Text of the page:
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Hardcover Hope & Other Dangerous Pursuits Book

ISBN: 1565124936

ISBN13: 9781565124936

Hope & Other Dangerous Pursuits

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Book Overview

"A dream of a debut, by turns troubling and glorious, angry and wise." --Junot Diaz Hope and Other Dangerous Pursuits evokes the grit and enduring grace that is modern Morocco. As four Moroccans illegally cross the Strait of Gibraltar in an inflatable boat headed for Spain, author Laila Lalami asks, What has driven them to risk their lives? And will the rewards prove to be worth the danger? There's Murad, a gentle, unemployed man who's been reduced...

Customer Reviews

5 ratings

Classic in waiting

On Monday night, I had the pleasure of attending a reading of Laila Lalami's first novel, Hope and Other Dangerous Pursuits. I bought a copy at the reading, opened it in the subway on the way home, and finished it at two in the morning on a work night. It's that kind of book. The book can best be described as four related stories of Moroccan emigration, a phenomenon that has created a diaspora of more than three million during the past two generations. At the beginning, the four characters are together on a boat in which they are being smuggled across the Strait of Gibraltar to Spain. The succeeding chapters show the events that brought each of them to this point, and their lives after. The crossing is their only point of contact; they all came to it from different places, and it changes each of them in different ways. HODP will no doubt be compared most often to other Middle Eastern stories or novels of emigration. As I was reading, however, I was reminded most powerfully of Thornton Wilder's Bridge of San Luis Rey, the story of a Franciscan monk's search for common threads among the lives of the victims in an 18th-century Peruvian bridge collapse. The monk's search is inspired by his hope of discovering divine providence, but it ultimately costs him both his faith and his life. As in Wilder's story, the lives of the characters in HODP connect in a single place. The difference is that Lalami's characters survive their ordeal, albeit forever changed, and their lives diverge in both directions. They tell their own stories. There is no narrator to play the part of Brother Juniper in tying their lives together, and the reader must complete that task himself. The author, in 195 pages, provides the stories from which the investigation can be done, and the common threads discerned. But the connection is ultimately the same: the characters' presence at a single place and time is the result of choices that are dictated as much by circumstances and chance as by their own will. Lalami's characters are vulnerable people in a precarious country, and accidents of faith, marriage, unemployment or simply making the wrong enemies lead to their being cast from the existence they knew. Some return to find a more stable place; others find it elsewhere, or not at all. But there is very little of providence in what brings these four characters, and millions of others, to European shores.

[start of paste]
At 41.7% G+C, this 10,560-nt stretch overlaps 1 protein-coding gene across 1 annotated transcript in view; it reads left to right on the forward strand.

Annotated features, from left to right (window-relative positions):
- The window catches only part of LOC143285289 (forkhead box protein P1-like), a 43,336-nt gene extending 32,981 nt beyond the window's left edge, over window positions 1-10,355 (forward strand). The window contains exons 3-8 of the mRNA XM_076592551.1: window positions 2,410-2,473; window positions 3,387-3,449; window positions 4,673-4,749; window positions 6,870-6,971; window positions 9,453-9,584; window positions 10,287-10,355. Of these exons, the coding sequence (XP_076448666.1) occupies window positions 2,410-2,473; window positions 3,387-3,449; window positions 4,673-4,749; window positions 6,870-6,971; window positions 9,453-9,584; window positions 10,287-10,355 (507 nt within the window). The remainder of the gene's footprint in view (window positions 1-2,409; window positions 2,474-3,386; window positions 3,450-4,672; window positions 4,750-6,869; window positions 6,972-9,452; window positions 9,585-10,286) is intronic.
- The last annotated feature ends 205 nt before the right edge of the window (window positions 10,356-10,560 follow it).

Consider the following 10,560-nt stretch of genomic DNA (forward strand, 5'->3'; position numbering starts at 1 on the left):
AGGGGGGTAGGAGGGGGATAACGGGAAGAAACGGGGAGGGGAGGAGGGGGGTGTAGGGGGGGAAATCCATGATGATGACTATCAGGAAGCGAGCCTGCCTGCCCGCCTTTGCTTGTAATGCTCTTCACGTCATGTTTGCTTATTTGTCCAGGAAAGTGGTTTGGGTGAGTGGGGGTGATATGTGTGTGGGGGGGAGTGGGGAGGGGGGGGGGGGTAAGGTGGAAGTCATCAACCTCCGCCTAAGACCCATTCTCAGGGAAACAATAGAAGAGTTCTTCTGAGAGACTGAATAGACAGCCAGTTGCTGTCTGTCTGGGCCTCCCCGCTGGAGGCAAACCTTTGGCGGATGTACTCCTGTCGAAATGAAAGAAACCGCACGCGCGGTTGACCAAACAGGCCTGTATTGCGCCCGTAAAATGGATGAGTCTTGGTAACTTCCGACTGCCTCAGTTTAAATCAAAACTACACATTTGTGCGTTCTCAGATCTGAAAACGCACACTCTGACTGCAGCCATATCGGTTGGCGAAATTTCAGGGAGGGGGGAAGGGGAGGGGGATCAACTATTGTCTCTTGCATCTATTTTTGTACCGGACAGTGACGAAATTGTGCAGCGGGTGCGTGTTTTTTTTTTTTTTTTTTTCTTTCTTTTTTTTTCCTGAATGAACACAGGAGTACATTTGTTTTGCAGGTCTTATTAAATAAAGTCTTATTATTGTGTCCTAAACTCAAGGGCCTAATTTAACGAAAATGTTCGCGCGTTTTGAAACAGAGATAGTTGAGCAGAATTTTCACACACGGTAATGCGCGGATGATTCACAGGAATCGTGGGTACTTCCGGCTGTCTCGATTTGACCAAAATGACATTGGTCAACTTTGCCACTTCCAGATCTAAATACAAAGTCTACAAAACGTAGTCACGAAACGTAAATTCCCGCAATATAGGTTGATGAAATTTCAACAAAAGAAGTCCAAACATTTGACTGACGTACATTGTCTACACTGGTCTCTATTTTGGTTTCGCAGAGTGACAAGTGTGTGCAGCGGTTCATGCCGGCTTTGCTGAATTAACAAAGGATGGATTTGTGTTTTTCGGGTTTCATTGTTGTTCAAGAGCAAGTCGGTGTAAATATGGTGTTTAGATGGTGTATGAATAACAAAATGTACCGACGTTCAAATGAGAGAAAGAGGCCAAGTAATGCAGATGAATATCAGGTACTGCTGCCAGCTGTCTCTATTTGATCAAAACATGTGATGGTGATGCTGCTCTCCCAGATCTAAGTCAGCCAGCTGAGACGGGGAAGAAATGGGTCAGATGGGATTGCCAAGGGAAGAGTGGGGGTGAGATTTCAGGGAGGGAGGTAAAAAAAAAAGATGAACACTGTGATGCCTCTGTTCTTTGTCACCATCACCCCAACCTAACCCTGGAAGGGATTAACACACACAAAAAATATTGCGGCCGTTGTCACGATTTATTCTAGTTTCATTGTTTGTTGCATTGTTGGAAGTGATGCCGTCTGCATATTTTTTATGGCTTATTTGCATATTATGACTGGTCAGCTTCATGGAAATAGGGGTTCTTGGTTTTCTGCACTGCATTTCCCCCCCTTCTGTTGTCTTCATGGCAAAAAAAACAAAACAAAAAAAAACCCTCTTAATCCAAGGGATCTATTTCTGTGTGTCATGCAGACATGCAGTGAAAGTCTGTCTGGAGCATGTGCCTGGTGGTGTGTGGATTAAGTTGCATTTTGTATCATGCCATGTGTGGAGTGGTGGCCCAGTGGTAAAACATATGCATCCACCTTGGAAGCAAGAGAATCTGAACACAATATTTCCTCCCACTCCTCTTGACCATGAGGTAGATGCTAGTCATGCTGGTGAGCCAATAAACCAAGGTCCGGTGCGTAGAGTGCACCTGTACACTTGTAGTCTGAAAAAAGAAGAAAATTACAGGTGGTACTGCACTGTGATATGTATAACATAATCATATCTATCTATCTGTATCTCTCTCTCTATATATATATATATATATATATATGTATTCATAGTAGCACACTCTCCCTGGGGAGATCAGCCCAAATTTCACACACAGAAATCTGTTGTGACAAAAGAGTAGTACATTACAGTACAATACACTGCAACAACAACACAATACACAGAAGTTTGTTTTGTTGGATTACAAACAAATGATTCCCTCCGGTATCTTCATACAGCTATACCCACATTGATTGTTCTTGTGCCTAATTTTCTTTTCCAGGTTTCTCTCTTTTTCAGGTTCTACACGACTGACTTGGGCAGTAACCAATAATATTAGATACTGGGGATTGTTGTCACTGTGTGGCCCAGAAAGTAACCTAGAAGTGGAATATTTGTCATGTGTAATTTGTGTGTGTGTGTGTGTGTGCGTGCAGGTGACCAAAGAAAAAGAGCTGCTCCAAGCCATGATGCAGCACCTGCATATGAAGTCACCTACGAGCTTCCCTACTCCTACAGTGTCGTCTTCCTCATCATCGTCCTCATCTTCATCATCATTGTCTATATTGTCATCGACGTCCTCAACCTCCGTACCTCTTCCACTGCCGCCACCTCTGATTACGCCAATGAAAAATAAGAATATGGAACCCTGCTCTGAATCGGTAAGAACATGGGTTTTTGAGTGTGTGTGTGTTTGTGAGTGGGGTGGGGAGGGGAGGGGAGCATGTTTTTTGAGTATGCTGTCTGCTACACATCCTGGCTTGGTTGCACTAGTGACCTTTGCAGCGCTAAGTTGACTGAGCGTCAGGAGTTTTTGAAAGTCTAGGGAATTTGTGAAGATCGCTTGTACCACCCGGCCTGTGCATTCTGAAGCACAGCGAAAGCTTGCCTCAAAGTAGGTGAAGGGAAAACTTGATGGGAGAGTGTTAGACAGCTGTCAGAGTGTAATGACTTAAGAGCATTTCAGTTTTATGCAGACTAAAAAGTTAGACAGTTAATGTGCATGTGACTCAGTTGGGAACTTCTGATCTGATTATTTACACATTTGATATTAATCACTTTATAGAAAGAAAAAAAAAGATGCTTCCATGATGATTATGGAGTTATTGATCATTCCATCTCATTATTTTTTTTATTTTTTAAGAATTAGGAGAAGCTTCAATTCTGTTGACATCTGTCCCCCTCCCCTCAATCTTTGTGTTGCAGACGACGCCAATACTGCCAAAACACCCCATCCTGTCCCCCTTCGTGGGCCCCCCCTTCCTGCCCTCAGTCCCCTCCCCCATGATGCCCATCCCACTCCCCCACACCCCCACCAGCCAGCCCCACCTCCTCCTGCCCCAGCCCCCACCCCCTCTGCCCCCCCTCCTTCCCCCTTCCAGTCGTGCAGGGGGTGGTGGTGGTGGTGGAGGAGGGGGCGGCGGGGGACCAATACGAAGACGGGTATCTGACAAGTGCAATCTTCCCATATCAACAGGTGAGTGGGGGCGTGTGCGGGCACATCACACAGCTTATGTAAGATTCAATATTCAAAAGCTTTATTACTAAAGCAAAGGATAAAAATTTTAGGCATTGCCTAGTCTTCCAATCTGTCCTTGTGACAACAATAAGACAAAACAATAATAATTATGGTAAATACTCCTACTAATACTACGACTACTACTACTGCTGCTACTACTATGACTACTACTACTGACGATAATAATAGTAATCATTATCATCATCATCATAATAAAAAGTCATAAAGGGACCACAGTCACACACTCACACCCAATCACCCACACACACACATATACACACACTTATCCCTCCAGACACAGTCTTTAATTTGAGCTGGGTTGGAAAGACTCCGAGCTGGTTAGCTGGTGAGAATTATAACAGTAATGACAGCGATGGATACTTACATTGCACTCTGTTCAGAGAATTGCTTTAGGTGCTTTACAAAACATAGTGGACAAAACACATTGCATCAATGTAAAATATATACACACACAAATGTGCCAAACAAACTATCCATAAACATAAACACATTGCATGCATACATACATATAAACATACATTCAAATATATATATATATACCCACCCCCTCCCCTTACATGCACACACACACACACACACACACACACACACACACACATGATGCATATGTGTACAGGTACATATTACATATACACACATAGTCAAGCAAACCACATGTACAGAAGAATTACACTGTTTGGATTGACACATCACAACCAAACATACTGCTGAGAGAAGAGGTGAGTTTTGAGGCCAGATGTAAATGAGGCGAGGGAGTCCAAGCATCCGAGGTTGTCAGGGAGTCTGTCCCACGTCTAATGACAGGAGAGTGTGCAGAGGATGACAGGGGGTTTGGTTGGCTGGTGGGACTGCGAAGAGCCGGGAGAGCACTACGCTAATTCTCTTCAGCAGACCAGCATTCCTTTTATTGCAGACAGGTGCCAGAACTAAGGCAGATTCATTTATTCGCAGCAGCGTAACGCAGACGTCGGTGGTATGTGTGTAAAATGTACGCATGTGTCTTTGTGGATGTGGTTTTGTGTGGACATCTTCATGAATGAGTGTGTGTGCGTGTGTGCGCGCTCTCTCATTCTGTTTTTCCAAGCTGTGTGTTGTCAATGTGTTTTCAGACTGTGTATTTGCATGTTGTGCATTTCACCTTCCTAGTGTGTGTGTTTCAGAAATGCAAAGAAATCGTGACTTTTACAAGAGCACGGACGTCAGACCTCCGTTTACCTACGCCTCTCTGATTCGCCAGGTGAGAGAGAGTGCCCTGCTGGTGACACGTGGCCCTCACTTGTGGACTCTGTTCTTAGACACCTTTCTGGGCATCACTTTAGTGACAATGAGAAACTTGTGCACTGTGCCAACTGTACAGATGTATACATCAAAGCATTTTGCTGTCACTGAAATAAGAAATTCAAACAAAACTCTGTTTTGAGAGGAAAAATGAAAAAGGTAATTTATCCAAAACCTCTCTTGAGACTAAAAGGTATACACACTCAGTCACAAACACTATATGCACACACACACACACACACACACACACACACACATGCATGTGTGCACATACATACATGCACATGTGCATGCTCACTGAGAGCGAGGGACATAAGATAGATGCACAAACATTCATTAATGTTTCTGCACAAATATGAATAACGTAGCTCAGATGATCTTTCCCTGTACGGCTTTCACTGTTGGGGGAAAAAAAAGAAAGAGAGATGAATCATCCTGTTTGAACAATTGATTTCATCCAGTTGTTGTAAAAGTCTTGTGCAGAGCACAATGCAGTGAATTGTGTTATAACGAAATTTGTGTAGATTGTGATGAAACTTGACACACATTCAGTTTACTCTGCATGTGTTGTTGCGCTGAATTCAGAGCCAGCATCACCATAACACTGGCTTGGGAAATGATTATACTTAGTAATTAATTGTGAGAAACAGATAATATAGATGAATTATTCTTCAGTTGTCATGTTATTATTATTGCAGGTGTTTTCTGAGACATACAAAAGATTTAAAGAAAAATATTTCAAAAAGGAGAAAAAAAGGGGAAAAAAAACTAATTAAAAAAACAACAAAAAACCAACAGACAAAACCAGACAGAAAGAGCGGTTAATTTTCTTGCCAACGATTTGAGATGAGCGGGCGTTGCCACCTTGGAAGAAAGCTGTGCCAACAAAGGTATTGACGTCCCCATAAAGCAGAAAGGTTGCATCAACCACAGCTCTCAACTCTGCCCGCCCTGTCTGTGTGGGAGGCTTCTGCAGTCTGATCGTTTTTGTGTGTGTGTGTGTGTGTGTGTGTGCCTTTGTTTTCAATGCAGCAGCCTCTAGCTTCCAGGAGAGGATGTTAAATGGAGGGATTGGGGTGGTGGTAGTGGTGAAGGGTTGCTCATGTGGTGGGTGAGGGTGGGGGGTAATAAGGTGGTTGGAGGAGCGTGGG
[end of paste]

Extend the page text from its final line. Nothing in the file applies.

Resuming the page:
An Unforgettable Glimpse Into Morocco

What an excellent book this is. Tied billiantly together by the opening chapter ("The Trip"), this collection (novel in stories?) reveals the lives of four characters before and after their attempt to emigrate from Morocco to Spain. "Characters" scarcely feels like the right word here, though; these people (Murad, Aziz, Faten, Halima) are rendered in such detail, emotionally more than physically, that they seem real, and their respective plights seem absolutely real. Faten is a good example. We glimpse her first in "The Trip" but then see her more clearly in "The Fanatic," in which she is a devout college girl wearing hijab and persuading other girls to follow her example. Later, in the fabulous story "Odalisque," she has managed to get to Spain but has to work as a prostitute to support herself. The reader knows this isn't the real Faten, and comes to understand that the fanatic wasn't the real Faten either, and the resulting portrait of a struggling women from her circumstances is chillingly vivid and credible. One of the most rewarding books I've read in a long time.